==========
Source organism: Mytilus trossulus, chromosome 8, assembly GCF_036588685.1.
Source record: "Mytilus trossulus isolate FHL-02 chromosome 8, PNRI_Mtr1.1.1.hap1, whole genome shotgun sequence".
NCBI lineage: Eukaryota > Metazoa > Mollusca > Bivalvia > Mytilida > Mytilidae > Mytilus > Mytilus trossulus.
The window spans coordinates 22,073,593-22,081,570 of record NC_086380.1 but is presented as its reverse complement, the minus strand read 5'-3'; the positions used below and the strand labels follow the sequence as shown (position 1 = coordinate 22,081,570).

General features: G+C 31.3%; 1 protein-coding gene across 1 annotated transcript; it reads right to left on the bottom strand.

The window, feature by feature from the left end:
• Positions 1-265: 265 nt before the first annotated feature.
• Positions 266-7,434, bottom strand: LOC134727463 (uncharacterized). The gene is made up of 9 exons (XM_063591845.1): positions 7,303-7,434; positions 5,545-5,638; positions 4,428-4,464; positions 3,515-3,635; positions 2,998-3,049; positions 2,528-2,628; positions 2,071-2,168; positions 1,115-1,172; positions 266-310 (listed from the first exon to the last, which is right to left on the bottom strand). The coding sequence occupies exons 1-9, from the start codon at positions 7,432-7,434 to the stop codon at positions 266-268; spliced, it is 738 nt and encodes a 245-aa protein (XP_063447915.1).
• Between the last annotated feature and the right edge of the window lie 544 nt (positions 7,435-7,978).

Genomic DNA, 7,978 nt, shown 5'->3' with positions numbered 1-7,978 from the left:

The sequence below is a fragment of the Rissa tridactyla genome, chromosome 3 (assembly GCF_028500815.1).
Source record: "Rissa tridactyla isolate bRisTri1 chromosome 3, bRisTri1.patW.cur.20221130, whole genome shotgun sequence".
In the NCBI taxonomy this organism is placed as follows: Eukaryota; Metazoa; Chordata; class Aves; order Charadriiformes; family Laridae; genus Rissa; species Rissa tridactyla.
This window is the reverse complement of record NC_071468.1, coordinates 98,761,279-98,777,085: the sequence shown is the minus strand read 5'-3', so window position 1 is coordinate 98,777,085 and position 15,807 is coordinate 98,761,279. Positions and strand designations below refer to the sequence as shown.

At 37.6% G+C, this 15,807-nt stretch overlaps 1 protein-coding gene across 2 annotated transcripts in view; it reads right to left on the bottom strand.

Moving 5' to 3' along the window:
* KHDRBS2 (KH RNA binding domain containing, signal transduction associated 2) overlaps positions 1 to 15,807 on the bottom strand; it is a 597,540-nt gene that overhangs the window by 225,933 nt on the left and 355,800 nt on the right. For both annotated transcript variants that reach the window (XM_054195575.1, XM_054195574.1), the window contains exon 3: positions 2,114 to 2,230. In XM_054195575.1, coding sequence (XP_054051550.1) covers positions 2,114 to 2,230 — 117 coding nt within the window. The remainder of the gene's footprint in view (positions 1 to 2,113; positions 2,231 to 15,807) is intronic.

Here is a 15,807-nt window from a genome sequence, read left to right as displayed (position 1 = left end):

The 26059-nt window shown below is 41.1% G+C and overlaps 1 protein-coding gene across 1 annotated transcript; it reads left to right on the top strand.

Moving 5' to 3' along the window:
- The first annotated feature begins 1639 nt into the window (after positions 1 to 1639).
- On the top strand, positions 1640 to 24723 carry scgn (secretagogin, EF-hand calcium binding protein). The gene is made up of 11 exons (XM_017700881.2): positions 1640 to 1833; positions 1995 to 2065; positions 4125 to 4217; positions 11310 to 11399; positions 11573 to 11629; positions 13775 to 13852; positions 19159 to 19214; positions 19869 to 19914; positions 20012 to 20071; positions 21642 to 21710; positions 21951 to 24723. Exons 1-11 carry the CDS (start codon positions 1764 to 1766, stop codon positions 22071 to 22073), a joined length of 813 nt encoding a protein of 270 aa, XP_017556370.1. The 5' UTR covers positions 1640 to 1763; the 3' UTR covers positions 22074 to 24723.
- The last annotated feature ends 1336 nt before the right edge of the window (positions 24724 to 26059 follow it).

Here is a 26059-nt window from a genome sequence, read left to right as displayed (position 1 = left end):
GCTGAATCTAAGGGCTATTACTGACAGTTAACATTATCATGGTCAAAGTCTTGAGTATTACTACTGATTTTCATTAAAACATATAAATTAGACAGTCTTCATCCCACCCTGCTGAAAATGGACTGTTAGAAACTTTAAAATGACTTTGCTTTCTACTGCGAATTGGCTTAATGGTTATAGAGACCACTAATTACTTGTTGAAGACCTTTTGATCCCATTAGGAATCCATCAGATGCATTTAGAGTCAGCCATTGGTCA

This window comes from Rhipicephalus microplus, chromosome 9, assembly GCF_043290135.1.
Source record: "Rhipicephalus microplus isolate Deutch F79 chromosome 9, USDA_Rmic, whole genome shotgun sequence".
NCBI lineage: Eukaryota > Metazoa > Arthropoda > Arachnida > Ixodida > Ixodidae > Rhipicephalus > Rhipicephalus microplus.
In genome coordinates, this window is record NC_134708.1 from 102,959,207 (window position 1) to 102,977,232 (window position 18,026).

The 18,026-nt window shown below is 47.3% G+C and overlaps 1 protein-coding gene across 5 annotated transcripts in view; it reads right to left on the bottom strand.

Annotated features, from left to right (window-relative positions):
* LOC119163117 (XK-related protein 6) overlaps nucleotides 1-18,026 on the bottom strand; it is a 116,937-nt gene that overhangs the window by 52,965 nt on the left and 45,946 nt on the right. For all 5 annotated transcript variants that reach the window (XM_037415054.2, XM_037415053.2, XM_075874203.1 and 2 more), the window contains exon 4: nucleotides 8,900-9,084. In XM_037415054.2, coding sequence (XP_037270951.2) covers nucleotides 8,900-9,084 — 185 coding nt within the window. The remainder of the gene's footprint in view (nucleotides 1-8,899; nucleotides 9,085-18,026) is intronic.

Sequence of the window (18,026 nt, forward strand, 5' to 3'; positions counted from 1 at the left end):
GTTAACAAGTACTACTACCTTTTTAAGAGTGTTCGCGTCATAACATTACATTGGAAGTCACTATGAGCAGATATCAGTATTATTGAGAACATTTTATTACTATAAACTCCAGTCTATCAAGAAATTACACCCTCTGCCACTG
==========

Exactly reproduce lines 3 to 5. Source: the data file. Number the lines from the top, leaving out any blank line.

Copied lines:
NCBI lineage: Eukaryota > Metazoa > Mollusca > Bivalvia > Mytilida > Mytilidae > Mytilus > Mytilus trossulus.
The window spans coordinates 22,073,593-22,081,570 of record NC_086380.1 but is presented as its reverse complement, the minus strand read 5'-3'; the positions used below and the strand labels follow the sequence as shown (position 1 = coordinate 22,081,570).

General features: G+C 31.3%; 1 protein-coding gene across 1 annotated transcript; it reads right to left on the bottom strand.